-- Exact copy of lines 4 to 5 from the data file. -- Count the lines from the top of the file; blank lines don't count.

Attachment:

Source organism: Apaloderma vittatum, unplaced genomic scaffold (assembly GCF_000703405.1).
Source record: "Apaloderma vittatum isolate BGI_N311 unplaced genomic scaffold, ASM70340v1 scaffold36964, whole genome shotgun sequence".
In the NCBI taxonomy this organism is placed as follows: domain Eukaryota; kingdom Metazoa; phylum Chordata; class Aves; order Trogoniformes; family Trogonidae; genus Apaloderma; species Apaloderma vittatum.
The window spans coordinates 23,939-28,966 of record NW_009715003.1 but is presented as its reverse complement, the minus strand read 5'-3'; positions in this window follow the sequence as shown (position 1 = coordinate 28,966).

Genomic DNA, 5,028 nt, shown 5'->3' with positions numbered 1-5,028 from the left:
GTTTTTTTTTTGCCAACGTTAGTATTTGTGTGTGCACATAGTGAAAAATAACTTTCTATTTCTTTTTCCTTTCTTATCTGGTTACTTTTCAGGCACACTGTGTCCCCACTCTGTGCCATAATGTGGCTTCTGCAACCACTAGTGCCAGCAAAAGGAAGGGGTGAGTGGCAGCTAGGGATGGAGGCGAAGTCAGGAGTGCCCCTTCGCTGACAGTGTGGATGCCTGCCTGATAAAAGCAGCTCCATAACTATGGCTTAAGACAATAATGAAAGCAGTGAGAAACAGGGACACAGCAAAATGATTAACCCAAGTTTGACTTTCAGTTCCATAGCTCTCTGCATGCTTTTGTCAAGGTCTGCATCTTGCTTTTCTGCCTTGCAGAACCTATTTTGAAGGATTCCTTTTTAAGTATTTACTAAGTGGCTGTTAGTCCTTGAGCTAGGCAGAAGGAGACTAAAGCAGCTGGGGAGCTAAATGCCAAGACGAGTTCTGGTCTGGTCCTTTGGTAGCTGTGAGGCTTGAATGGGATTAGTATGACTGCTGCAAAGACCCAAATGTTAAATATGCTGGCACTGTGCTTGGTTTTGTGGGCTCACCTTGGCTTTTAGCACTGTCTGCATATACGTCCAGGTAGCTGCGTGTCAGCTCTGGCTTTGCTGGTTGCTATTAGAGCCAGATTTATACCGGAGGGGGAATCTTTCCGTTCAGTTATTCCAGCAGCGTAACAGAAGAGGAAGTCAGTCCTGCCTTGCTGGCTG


The window spans coordinates 23,939-28,966 of record NW_009715003.1 but is presented as its reverse complement, the minus strand read 5'-3'; positions in this window follow the sequence as shown (position 1 = coordinate 28,966).

Genomic DNA, 5,028 nt, shown 5'->3' with positions numbered 1-5,028 from the left: